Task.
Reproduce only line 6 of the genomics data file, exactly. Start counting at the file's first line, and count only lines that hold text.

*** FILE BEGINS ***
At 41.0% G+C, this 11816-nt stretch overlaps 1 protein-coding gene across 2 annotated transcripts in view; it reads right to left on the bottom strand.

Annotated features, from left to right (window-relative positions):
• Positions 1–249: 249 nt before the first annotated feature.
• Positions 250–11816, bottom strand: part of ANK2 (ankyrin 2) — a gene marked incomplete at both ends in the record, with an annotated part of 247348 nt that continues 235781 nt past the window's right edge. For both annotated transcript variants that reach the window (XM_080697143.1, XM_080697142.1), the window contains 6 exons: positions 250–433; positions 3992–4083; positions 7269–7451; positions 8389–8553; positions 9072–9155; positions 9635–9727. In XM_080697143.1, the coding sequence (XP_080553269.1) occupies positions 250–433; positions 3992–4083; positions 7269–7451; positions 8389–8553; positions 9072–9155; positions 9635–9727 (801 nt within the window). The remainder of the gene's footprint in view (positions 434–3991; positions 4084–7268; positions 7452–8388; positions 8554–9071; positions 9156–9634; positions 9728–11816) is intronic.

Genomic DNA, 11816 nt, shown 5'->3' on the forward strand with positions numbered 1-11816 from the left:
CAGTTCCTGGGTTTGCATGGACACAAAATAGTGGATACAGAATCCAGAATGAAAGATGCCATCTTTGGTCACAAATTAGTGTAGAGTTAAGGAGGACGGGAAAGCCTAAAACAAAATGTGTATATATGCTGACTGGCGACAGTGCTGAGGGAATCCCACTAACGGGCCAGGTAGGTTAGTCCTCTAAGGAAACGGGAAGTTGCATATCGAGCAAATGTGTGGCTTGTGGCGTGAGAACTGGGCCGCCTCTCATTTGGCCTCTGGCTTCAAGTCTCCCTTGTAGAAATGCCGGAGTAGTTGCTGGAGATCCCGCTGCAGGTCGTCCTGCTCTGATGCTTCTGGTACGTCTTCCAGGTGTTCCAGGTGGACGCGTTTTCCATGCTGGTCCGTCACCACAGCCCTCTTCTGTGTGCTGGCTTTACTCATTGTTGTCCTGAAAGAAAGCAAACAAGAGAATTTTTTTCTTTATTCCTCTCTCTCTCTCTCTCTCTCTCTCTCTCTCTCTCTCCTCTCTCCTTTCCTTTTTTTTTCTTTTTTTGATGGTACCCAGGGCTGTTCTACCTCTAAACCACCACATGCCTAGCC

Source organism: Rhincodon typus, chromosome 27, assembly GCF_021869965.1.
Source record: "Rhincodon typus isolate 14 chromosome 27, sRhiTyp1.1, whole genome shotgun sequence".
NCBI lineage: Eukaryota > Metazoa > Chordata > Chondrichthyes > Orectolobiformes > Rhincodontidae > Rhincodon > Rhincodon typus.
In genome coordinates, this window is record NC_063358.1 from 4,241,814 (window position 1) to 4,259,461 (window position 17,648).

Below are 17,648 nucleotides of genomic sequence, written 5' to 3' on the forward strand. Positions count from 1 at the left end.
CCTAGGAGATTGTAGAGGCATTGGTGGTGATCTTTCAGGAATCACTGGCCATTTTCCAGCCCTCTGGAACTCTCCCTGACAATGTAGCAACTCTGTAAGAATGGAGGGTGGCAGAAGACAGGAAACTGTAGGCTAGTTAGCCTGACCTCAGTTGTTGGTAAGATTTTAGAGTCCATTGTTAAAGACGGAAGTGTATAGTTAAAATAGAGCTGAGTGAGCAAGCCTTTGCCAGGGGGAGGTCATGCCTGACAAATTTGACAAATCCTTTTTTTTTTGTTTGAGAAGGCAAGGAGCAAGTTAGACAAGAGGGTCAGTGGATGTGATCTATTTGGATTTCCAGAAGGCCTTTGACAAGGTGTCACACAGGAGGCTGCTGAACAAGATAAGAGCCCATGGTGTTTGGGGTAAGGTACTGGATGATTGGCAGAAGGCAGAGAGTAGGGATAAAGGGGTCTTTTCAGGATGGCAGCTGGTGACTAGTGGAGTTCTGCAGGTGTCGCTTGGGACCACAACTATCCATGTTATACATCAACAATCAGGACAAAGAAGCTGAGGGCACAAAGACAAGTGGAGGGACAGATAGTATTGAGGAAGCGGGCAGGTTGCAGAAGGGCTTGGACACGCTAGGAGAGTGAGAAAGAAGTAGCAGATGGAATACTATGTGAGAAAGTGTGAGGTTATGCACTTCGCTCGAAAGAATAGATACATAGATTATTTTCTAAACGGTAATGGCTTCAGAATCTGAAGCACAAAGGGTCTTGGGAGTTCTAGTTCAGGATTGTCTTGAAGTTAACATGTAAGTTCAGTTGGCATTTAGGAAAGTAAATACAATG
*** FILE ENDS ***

CAGTTCCTGGGTTTGCATGGACACAAAATAGTGGATACAGAATCCAGAATGAAAGATGCCATCTTTGGTCACAAATTAGTGTAGAGTTAAGGAGGACGGGAAAGCCTAAAACAAAATGTGTATATATGCTGACTGGCGACAGTGCTGAGGGAATCCCACTAACGGGCCAGGTAGGTTAGTCCTCTAAGGAAACGGGAAGTTGCATATCGAGCAAATGTGTGGCTTGTGGCGTGAGAACTGGGCCGCCTCTCATTTGGCCTCTGGCTTCAAGTCTCCCTTGTAGAAATGCCGGAGTAGTTGCTGGAGATCCCGCTGCAGGTCGTCCTGCTCTGATGCTTCTGGTACGTCTTCCAGGTGTTCCAGGTGGACGCGTTTTCCATGCTGGTCCGTCACCACAGCCCTCTTCTGTGTGCTGGCTTTACTCATTGTTGTCCTGAAAGAAAGCAAACAAGAGAATTTTTTTCTTTATTCCTCTCTCTCTCTCTCTCTCTCTCTCTCTCTCTCTCTCCTCTCTCCTTTCCTTTTTTTTTCTTTTTTTGATGGTACCCAGGGCTGTTCTACCTCTAAACCACCACATGCCTAGCC